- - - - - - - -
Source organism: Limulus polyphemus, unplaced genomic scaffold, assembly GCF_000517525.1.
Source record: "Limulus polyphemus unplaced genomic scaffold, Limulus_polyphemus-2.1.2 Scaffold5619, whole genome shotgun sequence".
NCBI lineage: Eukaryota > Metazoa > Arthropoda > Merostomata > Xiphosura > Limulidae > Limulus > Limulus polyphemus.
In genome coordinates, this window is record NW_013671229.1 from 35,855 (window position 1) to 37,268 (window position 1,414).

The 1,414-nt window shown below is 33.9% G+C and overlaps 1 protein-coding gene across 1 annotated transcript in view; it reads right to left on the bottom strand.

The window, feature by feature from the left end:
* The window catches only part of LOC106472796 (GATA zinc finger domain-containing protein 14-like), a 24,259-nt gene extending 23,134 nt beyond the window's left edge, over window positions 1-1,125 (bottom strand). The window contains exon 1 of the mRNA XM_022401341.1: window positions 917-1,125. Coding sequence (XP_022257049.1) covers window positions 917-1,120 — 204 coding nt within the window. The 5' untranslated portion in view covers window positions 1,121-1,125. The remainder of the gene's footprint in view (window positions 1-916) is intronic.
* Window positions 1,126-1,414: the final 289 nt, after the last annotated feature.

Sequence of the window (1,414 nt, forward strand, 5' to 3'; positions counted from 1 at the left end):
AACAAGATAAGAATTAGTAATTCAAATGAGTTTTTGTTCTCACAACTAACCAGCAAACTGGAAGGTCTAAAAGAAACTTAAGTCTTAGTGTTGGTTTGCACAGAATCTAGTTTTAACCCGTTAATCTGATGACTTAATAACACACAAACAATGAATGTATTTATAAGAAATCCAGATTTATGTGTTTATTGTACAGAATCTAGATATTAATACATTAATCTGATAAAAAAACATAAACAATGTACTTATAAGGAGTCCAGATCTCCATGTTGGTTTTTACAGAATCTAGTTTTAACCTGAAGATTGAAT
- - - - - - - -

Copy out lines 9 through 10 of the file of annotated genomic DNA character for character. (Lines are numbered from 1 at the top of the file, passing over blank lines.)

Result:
Sequence of the window (1,414 nt, forward strand, 5' to 3'; positions counted from 1 at the left end):
AACAAGATAAGAATTAGTAATTCAAATGAGTTTTTGTTCTCACAACTAACCAGCAAACTGGAAGGTCTAAAAGAAACTTAAGTCTTAGTGTTGGTTTGCACAGAATCTAGTTTTAACCCGTTAATCTGATGACTTAATAACACACAAACAATGAATGTATTTATAAGAAATCCAGATTTATGTGTTTATTGTACAGAATCTAGATATTAATACATTAATCTGATAAAAAAACATAAACAATGTACTTATAAGGAGTCCAGATCTCCATGTTGGTTTTTACAGAATCTAGTTTTAACCTGAAGATTGAAT